“We have a philosophy of staying local wherever we can. Our beers are brewed using Gladfield Malt from Dunsandel and hops from Motueka. From the food perspective our bread is from Bellbird Baked Goods and tea from local company Noble & Savage. We are using Kaikoura cheeses and sheep’s labneh from Canterbury. It’s about localising our supply chain and showcasing the great produce right on our door step.”
Kirsten and Simon wanted The Fermentist to have a positive legacy – not just for Lion, but for the wider community. “Our intention is that any learnings will influence the wider business. Something as simple as using an ethical clothing company such as Little Yellow Bird for staff uniforms might make a small difference at the local scale, but if we were to scale that up across our entire business we could make a positive impact in people’s lives,” she says. “Over time we plan on installing digital screens in the brewery which will show our energy use including solar power generation to provide visibility to customers about our environmental impacts.”
Kirsten says it’s rewarding to be head brewer of a place she put so much effort into setting up. “Being involved from the start means I feel like a custodian of the brand. It is exciting to think about how we will evolve. We’ll keep innovating and trying new ways to bring sustainability to life through the brewing experience. [We’ll keep] challenging the status quo.”
Q & A:
Where do you live in Christchurch and what do you like about living in your part of the city?
I live in Westmorland, close to the Port Hills. I love living in that area because of the access to great walkways and biking tracks and the beautiful vistas of Banks Peninsula at my back door. I love the fact that I am close to the city as well.
What do you like about the part of town where The Fermentist is based?
We’re loving getting to know our neighbours in Sydenham – working alongside like-minded businesses and community initiatives to come together and support each other to promote and strengthen the area. Sydenham is an area that is being regenerated so there are some great spaces being developed from retail to residential. It's like the gateway in and out of town and it has a really nice community feel.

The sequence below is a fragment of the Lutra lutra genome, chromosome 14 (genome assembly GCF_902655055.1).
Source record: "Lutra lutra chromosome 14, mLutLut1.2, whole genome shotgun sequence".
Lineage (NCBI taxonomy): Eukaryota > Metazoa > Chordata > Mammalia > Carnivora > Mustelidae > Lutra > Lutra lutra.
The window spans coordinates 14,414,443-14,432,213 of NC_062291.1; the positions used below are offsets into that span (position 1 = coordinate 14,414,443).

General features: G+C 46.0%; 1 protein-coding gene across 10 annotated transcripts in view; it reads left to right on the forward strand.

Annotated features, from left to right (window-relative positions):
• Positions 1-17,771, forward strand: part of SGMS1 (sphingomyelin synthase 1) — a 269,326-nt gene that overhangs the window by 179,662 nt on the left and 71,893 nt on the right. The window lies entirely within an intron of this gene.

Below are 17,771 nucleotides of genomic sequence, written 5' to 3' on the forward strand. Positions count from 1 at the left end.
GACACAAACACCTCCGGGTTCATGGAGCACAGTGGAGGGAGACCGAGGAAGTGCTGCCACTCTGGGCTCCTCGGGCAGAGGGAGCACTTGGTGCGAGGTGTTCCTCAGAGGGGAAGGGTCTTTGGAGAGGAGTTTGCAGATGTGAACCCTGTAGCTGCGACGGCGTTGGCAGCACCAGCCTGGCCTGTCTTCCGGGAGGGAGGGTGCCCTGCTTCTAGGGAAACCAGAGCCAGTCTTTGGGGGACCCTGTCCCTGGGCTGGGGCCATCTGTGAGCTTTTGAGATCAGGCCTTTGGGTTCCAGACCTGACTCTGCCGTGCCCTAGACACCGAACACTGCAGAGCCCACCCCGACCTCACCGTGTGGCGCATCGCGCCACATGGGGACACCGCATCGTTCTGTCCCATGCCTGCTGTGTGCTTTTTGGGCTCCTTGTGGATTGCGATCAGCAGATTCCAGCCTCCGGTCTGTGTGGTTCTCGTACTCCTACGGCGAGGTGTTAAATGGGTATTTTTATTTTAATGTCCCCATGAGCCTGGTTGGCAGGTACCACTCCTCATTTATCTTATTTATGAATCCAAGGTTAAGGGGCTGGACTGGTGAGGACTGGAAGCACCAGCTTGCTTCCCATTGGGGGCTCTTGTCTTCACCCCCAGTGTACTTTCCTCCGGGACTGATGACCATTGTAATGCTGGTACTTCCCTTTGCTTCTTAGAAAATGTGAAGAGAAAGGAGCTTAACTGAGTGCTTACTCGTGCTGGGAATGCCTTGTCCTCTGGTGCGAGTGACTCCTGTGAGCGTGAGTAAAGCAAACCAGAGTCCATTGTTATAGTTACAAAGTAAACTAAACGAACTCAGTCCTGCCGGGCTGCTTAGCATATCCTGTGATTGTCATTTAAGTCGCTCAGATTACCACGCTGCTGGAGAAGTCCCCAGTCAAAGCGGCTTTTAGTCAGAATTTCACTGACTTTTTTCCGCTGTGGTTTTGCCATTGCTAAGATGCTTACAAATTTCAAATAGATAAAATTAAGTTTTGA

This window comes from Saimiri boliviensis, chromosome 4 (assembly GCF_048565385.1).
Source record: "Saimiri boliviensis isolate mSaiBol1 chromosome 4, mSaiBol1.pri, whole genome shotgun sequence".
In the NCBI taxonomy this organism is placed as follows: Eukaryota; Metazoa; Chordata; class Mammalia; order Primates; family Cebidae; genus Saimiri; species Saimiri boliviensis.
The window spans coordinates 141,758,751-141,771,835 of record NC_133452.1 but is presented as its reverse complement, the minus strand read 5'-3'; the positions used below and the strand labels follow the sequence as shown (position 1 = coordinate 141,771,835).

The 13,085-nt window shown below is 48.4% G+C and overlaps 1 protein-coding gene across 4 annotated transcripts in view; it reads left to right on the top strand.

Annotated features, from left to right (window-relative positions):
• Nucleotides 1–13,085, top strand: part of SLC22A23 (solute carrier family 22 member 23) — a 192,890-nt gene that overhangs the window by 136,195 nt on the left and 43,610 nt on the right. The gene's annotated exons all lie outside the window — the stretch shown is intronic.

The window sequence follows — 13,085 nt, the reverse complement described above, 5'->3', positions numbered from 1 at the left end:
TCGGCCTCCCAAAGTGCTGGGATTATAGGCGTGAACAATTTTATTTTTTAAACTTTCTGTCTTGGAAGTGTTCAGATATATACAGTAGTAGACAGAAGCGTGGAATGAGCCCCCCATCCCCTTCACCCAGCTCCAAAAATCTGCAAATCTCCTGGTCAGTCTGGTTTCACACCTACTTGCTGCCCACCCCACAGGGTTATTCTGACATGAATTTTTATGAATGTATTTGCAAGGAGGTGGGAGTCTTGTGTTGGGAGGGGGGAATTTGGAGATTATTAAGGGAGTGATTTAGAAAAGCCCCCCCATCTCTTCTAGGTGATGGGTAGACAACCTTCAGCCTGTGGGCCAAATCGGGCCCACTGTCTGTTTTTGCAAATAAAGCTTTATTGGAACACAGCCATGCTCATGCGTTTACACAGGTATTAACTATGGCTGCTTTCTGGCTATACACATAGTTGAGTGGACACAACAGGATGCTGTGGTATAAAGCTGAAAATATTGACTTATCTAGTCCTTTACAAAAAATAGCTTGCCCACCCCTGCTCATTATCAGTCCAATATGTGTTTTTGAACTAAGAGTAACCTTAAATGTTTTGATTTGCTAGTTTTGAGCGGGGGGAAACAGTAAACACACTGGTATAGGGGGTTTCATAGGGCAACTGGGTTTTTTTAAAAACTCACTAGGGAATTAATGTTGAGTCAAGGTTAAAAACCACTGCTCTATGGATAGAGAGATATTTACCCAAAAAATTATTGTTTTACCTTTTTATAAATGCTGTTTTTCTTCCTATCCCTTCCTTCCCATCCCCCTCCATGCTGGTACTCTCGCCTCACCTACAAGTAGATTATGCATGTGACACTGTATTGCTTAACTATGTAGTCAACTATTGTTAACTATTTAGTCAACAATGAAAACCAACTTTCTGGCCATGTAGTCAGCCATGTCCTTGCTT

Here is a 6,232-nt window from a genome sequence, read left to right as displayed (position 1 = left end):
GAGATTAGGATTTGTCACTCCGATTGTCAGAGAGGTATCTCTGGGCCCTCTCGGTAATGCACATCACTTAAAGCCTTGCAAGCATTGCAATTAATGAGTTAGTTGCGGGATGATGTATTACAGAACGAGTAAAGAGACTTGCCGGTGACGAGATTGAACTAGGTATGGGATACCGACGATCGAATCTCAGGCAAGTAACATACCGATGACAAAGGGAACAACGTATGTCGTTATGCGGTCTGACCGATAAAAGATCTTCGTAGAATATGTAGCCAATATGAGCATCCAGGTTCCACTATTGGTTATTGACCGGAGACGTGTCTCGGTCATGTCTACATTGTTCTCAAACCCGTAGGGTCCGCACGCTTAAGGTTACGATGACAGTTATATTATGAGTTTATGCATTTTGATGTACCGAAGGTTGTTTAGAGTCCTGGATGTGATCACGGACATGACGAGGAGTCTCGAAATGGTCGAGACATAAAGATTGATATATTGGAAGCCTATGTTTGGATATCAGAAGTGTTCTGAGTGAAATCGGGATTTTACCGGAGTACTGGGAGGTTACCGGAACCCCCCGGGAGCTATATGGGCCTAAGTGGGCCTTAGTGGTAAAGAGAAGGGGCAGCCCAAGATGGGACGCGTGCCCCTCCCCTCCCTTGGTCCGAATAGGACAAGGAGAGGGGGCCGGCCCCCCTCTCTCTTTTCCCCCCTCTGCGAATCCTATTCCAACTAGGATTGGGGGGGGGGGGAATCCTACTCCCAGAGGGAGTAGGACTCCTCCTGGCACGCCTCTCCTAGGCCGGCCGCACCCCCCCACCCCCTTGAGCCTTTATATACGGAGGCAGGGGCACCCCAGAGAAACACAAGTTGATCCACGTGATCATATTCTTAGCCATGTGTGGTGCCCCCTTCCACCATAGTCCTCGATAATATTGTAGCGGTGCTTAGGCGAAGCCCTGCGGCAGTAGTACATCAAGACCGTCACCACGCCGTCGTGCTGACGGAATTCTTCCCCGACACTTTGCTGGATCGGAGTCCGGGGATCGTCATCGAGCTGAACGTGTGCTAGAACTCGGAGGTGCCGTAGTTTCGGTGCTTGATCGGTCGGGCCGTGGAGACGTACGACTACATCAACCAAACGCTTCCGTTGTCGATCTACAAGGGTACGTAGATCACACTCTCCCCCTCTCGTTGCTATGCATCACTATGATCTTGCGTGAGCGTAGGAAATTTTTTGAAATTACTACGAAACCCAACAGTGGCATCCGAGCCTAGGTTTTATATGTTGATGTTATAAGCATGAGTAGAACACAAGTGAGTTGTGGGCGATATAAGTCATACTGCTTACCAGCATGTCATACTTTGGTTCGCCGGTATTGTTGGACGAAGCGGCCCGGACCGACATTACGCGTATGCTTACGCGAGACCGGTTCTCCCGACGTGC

What do you think are our city/region’s best attributes?
Christchurch is a small city that has been through tough times. We have proved that we are a resilient community that can come together in hard times. As with many parts of New Zealand, we have great access to the outdoors – from Banks Peninsula to the Southern Alps – so getting out into nature is very much part of our lifestyle. We are an innovative city with lots of exciting things being developed and launched.
What are your favourite things to do here in your spare time?
Going to arthouse movies and documentaries at Deluxe Cinemas at The Tannery and Alice Cinema, helping out with voluntary clean up days like tree planting on the Port Hills after the fires in February 2017 and the Lyttleton Harbour clean up, walking and cycling in the port hills, yoga in North Brighton and going to exhibitions at the museum and the Christchurch Art Gallery.
Is our city different now to what you remember growing up?
The Christchurch earthquake brought our community together and since then I’ve seen a shift in the way people see the future of our city. The appetite for innovation and doing things different is growing. It is a less conservative and more dynamic city.